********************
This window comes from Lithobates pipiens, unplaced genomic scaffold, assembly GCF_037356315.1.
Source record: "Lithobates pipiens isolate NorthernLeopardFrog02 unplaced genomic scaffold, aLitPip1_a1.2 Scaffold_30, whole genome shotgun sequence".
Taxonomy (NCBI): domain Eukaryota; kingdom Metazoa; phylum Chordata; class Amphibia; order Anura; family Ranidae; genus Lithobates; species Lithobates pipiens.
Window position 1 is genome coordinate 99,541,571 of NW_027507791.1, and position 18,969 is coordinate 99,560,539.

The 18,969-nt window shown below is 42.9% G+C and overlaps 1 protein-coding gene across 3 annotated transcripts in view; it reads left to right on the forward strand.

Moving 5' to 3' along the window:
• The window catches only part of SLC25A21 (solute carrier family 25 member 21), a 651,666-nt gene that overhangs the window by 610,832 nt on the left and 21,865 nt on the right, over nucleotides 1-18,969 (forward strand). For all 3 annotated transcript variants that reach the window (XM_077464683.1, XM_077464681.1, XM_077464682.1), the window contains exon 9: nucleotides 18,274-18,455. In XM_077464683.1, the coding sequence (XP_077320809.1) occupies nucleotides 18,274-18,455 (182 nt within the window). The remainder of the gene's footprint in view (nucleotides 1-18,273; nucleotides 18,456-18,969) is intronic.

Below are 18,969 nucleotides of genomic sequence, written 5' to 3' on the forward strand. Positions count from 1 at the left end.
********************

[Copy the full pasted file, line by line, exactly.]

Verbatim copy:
This window comes from Lithobates pipiens, unplaced genomic scaffold, assembly GCF_037356315.1.
Source record: "Lithobates pipiens isolate NorthernLeopardFrog02 unplaced genomic scaffold, aLitPip1_a1.2 Scaffold_30, whole genome shotgun sequence".
Taxonomy (NCBI): domain Eukaryota; kingdom Metazoa; phylum Chordata; class Amphibia; order Anura; family Ranidae; genus Lithobates; species Lithobates pipiens.
Window position 1 is genome coordinate 99,541,571 of NW_027507791.1, and position 18,969 is coordinate 99,560,539.

The 18,969-nt window shown below is 42.9% G+C and overlaps 1 protein-coding gene across 3 annotated transcripts in view; it reads left to right on the forward strand.

Moving 5' to 3' along the window:
• The window catches only part of SLC25A21 (solute carrier family 25 member 21), a 651,666-nt gene that overhangs the window by 610,832 nt on the left and 21,865 nt on the right, over nucleotides 1-18,969 (forward strand). For all 3 annotated transcript variants that reach the window (XM_077464683.1, XM_077464681.1, XM_077464682.1), the window contains exon 9: nucleotides 18,274-18,455. In XM_077464683.1, the coding sequence (XP_077320809.1) occupies nucleotides 18,274-18,455 (182 nt within the window). The remainder of the gene's footprint in view (nucleotides 1-18,273; nucleotides 18,456-18,969) is intronic.

Below are 18,969 nucleotides of genomic sequence, written 5' to 3' on the forward strand. Positions count from 1 at the left end.